There are a few types of Alsace wine that most wine lovers are very familiar with – Riesling and Gewurztraminer for example – and aficionados will also know about the Crémants and Vendanges Tardives wines. However, here are a couple that are really off the beaten track – but no less delicious for it!
Christian Dock Klevener de Heiligenstein 2011 (13.5%, bought from producer)
When Gewurz is great it can be really great – such as this pair. However, even when it’s as good as that it’s not necessarily a supping wine – it can be so rich that one glass is fab, but enough. This related grape is less expressive, usually drier, and much more quaffable. So what the heck is it?
We begin with the Traminer grape which is thought to have originated in the town of Tramin an der Weinstraße, previously in the Austria-Hungary County of Tyrol and now in South Tyrol / Alte Adige in northern Italy (the town didn’t move but the border did). Traminer made its way north to the Jura mountains where it became known as Savagnin Blanc (not to be confused with Sauvignon Blanc), though it differs very slightly from its antecedent. Here it is still produced for Savagnin table wine, Vin de Paille and Vin Jaune.
A pink-skinned mutation (of either Traminer or Savagnin Blanc) called Savagnin Rose then developed, and was allegedly taken north from Chiavenna in Italy (Cleven or Kleven in German). An aromatic mutation of this then became Gewürztraminer (literally Spicy Traminer) in Germany and Alsace.
However, in the village of Heiligenstein (near Barr) and its surrounds in northern Alsace there are still some plantings of Savagnin Rose – known as Klevener de Heiligenstein – which is what we have here. Further confusion is caused by Klevner (only 2 ‘e’s) which is either a synonym for Pinot Blanc or a blend which can contain Pinots Blanc, Gris and Noir plus Auxerrois.
Unfortunately production is fairly small so it’s a rarity, but if you ever come across a bottle then you must try it – still off-dry, soft and round but more subtle than most Gewurztraminers. Like its offspring I think it would be great with Asian food.
Christian Dock is a small family producer in the village that I happened to stop at in passing. Like most producers they make the full range of Alsace wines and I recommend you try any you can get your hands on.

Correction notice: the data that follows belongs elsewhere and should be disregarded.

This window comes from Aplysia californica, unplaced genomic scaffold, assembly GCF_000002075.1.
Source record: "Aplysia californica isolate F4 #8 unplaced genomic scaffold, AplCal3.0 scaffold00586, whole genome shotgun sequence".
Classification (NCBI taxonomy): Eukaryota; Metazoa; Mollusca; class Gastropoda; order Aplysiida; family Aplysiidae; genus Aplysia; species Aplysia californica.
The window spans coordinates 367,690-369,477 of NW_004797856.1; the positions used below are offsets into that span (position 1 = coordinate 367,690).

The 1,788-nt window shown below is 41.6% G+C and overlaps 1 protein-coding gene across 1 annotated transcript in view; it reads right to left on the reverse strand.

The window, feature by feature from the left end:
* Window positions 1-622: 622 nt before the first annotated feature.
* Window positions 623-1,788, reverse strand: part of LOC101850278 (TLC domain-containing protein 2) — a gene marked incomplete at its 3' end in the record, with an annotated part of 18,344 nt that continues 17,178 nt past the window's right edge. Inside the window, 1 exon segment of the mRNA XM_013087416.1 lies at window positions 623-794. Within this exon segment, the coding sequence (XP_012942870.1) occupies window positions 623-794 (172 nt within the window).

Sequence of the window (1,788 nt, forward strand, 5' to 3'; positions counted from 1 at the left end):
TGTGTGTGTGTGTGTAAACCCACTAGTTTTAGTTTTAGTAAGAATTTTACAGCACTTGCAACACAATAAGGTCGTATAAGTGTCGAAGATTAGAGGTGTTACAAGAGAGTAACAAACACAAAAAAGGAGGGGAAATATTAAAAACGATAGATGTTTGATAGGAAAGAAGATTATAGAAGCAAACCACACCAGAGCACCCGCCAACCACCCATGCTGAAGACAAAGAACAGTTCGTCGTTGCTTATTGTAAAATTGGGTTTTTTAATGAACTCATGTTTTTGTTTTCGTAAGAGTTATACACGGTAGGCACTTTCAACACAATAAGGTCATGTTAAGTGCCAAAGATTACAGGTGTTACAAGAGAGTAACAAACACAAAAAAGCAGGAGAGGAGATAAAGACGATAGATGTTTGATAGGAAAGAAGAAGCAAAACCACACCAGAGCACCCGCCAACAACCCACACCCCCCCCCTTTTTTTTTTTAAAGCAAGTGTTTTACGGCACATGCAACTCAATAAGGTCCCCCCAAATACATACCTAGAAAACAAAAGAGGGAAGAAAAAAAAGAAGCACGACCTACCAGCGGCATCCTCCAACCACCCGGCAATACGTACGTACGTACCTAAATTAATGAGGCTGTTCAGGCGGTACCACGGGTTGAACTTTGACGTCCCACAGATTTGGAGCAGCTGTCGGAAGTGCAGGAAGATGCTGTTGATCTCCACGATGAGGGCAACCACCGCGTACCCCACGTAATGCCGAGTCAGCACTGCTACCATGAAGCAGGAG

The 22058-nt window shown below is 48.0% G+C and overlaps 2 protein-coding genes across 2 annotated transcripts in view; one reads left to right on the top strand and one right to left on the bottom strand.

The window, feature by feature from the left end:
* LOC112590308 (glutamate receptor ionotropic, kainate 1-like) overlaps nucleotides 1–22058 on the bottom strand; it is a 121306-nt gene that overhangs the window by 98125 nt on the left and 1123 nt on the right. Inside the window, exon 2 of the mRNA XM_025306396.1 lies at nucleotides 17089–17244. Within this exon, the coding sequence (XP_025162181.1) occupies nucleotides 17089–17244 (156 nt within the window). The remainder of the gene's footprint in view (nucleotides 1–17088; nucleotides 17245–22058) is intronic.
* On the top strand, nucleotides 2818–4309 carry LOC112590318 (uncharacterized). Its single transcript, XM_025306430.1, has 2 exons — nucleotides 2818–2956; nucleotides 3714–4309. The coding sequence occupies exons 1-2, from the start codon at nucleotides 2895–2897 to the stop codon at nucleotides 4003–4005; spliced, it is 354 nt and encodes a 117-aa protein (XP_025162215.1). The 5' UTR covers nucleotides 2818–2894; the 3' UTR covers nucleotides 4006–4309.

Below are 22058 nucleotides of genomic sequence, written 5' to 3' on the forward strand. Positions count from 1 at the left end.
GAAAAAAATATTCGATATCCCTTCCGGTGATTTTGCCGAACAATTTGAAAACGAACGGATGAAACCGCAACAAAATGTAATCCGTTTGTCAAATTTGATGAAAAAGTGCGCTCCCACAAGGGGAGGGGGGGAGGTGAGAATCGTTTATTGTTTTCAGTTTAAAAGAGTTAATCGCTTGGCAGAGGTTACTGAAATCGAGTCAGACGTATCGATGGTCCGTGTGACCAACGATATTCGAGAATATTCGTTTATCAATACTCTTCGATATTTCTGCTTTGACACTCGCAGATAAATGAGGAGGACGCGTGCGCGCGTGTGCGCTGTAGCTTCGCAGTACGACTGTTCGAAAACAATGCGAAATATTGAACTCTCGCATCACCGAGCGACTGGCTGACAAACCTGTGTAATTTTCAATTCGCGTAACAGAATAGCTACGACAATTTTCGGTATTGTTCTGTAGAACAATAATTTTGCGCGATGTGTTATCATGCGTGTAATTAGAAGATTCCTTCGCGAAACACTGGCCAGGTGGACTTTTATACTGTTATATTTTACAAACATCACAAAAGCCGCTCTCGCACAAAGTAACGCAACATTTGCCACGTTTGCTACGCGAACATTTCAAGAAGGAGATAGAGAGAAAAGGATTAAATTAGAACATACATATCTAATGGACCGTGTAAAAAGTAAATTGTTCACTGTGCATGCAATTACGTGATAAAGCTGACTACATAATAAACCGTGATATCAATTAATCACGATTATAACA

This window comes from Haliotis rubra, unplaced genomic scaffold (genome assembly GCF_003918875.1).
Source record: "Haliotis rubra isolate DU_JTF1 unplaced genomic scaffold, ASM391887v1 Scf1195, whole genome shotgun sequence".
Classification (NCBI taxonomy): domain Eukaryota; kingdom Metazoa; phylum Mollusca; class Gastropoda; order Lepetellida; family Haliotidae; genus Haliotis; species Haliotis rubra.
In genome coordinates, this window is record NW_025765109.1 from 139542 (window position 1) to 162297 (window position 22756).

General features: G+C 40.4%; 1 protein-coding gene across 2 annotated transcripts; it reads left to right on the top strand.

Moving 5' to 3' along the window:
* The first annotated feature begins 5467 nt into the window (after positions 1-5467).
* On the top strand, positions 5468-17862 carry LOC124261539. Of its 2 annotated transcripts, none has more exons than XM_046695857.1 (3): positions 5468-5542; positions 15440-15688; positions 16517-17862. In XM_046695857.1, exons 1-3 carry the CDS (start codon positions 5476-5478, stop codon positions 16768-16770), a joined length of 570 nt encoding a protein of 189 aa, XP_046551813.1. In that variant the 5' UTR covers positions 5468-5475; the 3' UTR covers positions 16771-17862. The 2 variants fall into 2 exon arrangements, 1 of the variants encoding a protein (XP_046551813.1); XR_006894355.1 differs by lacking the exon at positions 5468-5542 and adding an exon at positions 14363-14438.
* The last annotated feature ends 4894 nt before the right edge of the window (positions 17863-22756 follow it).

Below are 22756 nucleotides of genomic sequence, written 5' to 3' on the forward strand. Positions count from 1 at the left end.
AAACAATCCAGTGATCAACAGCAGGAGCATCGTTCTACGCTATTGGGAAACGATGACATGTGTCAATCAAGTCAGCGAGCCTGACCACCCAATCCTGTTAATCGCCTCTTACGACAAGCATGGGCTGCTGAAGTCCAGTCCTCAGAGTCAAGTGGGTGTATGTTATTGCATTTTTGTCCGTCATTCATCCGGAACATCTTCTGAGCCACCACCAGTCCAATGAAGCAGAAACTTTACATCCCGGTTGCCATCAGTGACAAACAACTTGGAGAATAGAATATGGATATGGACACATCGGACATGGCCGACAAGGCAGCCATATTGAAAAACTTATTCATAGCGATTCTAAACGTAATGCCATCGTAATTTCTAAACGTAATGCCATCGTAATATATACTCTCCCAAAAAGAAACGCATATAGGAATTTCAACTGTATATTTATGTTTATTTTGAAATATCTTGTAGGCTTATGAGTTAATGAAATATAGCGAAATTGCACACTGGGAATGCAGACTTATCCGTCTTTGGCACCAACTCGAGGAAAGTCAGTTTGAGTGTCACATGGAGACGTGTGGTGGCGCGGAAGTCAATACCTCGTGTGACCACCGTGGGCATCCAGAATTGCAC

Domaine Zind Humbrecht “Zind” Vin de France 2013 (13.0%, RRP €23.95, jnwine.com)
So first of all you may notice that this isn’t an Appellation Alsace Controllée wine, or any Appellation at all come to that, despite being made by one of the region’s most celebrated producers, Zind-Humbrecht. This is because it doesn’t satisfy the AOC rules for Alsace and there is no junior Vin de Pays or IGP designation for the area so it has to fall all the way down to Vin de France. And where does it fall short of the rules? Chardonnay! *gasp*
This is a 50/50 blend of Chardonnay and Auxerrois. You never see the former on an Alsace label as it’s not considered to be a local grape, but it is permitted in Crémant d’Alsace (as in many other crémants around France). Occasionally a small percentage might find its way into a Pinot blend, but that’s strictly on the QT.
Auxerrois (this version of it, at least – it’s also the synonym for grapes such as Malbec and Valdiguié) is a full sibling of Chardonnay, as they both have Gouais Blanc and Pinot as parents (due to the Pinot family’s genetic instability it’s not always possible to tell the colour of a particular parent). Although this is considered a local grape, it too nearly always ends up in blends.
Despite not being an AOC wine this was special. It showed lots of citrus and white fruit, but also minerality and some pleasant reductive characteristics. My friend Mags said it reminded her of a good white Burgundy – though at a much lower price!
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